Home Forums Truck Camper Adventure Forum Spare tire Jack

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    • #33780
      Anonymous
      Inactive

      I’ve got a 3500 Ram and a Lance Capmer. Question: If I was to have a flat tire can a factory issued spare tire jack lift safely a fully loaded camper? That’s 3000 lbs more. Bryan

    • #33788
      ardvark
      Participant

      Byran,

      I’m not sure and I doubt the manufacturer will tell you given liability issues. However, my insurance includes road service and my tires are so darn heavy, I always figured if it happened, I would let them deal with it. I am quite sure your present jack could lift the front with no problem as almost no weight transfers to the front axle with a truck camper (only 9-10% of camper weight on our last two truck campers).

      I asked for the rating on a truck site I participate in and am waiting to see if anyone there knows the answer.

      Steve

      Steve and Andra
      2012 F350 6.2 gasser SRW LB
      Fab Fours front and rear in case we run into a rhino
      2019 Northstar Laredo SC

    • #33804
      ardvark
      Participant

      Consensus is, if you can take the camper off the truck before jacking it up. Yes the truck jack that comes with the truck will lift both a SRW and a DRW with the camper onboard, but carrying and using a bottle jack is more typical once the truck is lifted and one guy carries an aluminum floor jack with the handle that breaks down. They all report changing a tire/tires in the real world with the truck camper on the truck. So for what it is worth, carry a bottle jack.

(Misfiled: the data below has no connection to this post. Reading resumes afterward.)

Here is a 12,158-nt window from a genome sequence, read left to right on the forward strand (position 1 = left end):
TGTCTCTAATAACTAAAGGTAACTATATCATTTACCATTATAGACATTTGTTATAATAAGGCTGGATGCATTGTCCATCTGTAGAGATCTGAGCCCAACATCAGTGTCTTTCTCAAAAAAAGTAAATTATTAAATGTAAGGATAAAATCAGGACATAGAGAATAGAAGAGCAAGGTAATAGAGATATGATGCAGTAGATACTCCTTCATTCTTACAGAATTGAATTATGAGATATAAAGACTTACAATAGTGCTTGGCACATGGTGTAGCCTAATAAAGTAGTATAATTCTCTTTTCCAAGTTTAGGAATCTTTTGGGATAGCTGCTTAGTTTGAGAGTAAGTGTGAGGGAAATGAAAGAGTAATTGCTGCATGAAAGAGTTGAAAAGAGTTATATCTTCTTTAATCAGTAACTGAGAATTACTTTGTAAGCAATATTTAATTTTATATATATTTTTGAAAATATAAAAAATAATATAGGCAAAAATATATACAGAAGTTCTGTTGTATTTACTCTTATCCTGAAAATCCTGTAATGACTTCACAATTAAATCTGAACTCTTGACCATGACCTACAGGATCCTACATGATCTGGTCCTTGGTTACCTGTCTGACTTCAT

I never thought about it until now, but guess I will switch out my jack to a bottle jack.

      My two cents 🙂

      Anyone here done it?

      Steve and Andra
      2012 F350 6.2 gasser SRW LB
      Fab Fours front and rear in case we run into a rhino
      2019 Northstar Laredo SC

    • #33807
      John Perz
      Participant

      I’ve seen posts on the web where people claim that, since the factory has to assume that you may need to change a flat tire when the truck is fully loaded, that they therefor provide a jack capable of lifting the wheel with a full load on board.

      Of course, people who put truck campers on pickups often exceed the factory weight ratings.

      Personally, the factory jacks look so cheap that I really prefer to carry a bottle jack.

      For what it’s worth, I’ve chosen to invest in a SafeJack kit from Bogert with it’s various adapters. Since I’ll be moving this from vehicle to vehicle, I look on it as a lifetime investment.

      Bottle Jack Recovery Kit With 6 Ton Bottle Jack

      Regards
      John
      I don't like to make plans. They cause the word "PREMEDITATED" to get used in court!
      DON'T FEED THE VULTURES!
      My Body is a Temple! Ancient, Crumbling, Probably Cursed . . .

    • #33813
      Anonymous
      Inactive

      Thanks for the info and link.

    • #33875
      Jefe4x4
      Moderator

      I parked the factory jack 18 years ago and measured and bought a 12 ton hydraulic jack (and jack board) that would fit under the axle on a side that has a flat. Have used it twice for flats. It’s slow and heavy but gets the job done no matter how heavy your camper happens to be. With an axle jack you don’t have to lift that far. The jack board is two, one foot x one foot, 3//4 inch plywood squares glued and screwed together for use on soft ground, sand, or snow. I used to use this board with my rock crawler with the 60 inch high lift jack, but the high lift is now useless with a truck camper.

      2020 Ford F-350 XLT FX4 4WD SRW SB SC 7.3L Godzilla Gas TorqShift 10R140 397 amps dual Alt dual batts Frnt Dana 60; Rr Dana M275 E-locker 4.30's 4580/4320/4066# payload 7243# curb wt. 11,300# GVWR 5-er prepped. 2020 Northstar Laredo SC, 12v compressor fridge, cassette, 320w Solar sub zero insulation.

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